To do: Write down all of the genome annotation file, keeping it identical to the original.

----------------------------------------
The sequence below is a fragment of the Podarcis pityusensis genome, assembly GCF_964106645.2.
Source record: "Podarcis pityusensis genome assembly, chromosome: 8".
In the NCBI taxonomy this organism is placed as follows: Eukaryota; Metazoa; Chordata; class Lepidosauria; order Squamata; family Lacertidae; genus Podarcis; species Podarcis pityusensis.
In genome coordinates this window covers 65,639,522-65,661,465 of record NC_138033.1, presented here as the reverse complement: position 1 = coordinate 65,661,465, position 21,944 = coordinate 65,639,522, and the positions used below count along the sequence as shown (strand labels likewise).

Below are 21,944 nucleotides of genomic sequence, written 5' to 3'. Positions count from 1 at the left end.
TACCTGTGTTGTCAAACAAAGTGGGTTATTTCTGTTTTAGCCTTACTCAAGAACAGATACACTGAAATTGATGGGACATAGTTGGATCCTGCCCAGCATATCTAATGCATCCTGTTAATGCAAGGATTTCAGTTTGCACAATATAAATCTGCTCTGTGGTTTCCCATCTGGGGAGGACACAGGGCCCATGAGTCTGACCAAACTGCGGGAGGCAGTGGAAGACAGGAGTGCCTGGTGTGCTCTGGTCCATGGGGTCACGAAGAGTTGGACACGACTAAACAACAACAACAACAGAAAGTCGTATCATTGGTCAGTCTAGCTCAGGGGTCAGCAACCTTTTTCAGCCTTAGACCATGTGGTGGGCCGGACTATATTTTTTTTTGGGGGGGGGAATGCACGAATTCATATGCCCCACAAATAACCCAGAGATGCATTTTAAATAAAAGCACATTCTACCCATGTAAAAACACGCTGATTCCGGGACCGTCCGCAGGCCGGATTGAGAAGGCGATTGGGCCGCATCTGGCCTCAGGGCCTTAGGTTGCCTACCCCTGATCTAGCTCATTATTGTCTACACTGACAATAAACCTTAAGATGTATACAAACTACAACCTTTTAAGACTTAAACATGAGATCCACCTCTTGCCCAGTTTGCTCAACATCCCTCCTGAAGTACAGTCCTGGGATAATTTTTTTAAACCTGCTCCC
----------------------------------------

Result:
The sequence below is a fragment of the Podarcis pityusensis genome, assembly GCF_964106645.2.
Source record: "Podarcis pityusensis genome assembly, chromosome: 8".
In the NCBI taxonomy this organism is placed as follows: Eukaryota; Metazoa; Chordata; class Lepidosauria; order Squamata; family Lacertidae; genus Podarcis; species Podarcis pityusensis.
In genome coordinates this window covers 65,639,522-65,661,465 of record NC_138033.1, presented here as the reverse complement: position 1 = coordinate 65,661,465, position 21,944 = coordinate 65,639,522, and the positions used below count along the sequence as shown (strand labels likewise).

Below are 21,944 nucleotides of genomic sequence, written 5' to 3'. Positions count from 1 at the left end.
TACCTGTGTTGTCAAACAAAGTGGGTTATTTCTGTTTTAGCCTTACTCAAGAACAGATACACTGAAATTGATGGGACATAGTTGGATCCTGCCCAGCATATCTAATGCATCCTGTTAATGCAAGGATTTCAGTTTGCACAATATAAATCTGCTCTGTGGTTTCCCATCTGGGGAGGACACAGGGCCCATGAGTCTGACCAAACTGCGGGAGGCAGTGGAAGACAGGAGTGCCTGGTGTGCTCTGGTCCATGGGGTCACGAAGAGTTGGACACGACTAAACAACAACAACAACAGAAAGTCGTATCATTGGTCAGTCTAGCTCAGGGGTCAGCAACCTTTTTCAGCCTTAGACCATGTGGTGGGCCGGACTATATTTTTTTTTGGGGGGGGGAATGCACGAATTCATATGCCCCACAAATAACCCAGAGATGCATTTTAAATAAAAGCACATTCTACCCATGTAAAAACACGCTGATTCCGGGACCGTCCGCAGGCCGGATTGAGAAGGCGATTGGGCCGCATCTGGCCTCAGGGCCTTAGGTTGCCTACCCCTGATCTAGCTCATTATTGTCTACACTGACAATAAACCTTAAGATGTATACAAACTACAACCTTTTAAGACTTAAACATGAGATCCACCTCTTGCCCAGTTTGCTCAACATCCCTCCTGAAGTACAGTCCTGGGATAATTTTTTTAAACCTGCTCCC